The exclusively subscription-based model (which did include a 30-day trial) was a bit unusual since most consumer products on the web are free nowadays, at least for a base level of service. SmugMug is one company that purports to profit quite nicely from offering only paid subscriptions. Lumosity (reviewed just yesterday) is another that requires you to open your wallet after 7 days. Oh and there’s the infamous Wall Street Journal and Consumer Reports as well, but few others come to mind.
For whatever reason, KidZui has decided to abandon this group and join the wider web by offering its product for free – at least for most of its functionality. Premium memberships are now only necessary for users who want to access an extended set of features, such as extra tags for content and themes for decorating pages. On the parenting side of things, the paid features include more sophisticated activity reports and email updates. These memberships have been cut in half, so it only costs $5/mo or $50/yr.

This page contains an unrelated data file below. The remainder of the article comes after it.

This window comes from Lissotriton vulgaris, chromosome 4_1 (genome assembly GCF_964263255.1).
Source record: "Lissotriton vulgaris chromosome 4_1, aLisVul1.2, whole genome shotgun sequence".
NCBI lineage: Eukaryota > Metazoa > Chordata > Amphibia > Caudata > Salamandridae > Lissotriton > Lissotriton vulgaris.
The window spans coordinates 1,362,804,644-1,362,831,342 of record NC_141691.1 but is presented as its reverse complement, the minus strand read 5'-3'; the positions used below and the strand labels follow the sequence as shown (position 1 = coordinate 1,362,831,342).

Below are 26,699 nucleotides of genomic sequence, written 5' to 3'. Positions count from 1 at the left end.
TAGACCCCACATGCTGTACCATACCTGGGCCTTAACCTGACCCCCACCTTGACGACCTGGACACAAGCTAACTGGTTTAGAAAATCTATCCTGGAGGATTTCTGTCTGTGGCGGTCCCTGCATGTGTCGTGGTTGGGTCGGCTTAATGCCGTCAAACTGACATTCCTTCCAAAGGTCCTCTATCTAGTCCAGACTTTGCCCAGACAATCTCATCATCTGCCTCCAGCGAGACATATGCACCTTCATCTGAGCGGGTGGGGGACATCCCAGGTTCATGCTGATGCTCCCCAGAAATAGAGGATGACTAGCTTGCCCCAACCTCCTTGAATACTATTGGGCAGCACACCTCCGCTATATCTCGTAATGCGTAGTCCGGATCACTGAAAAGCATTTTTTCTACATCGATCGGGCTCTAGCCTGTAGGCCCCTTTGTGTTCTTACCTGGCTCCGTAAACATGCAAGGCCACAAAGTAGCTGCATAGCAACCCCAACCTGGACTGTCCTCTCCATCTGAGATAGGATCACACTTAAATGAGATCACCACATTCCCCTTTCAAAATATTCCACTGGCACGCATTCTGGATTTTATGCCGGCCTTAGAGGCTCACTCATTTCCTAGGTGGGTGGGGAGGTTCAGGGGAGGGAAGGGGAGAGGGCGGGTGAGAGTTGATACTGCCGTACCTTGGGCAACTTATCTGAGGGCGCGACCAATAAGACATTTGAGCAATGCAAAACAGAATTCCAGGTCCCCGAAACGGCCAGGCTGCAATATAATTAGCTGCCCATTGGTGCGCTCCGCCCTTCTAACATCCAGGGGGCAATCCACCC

KidZui doesn’t plan to monetize the free user base through advertisements, suggesting instead that it will stick to generating revenue primarily from the paid memberships. The switch to a fremium model wasn’t in response to struggling sales, CEO Cliff Boro tells me; it was just a decision to address more of the market, more quickly. That may certainly have been the case, but even so, it suggests that free versions of products on the web truly are necessary for rapid adoption.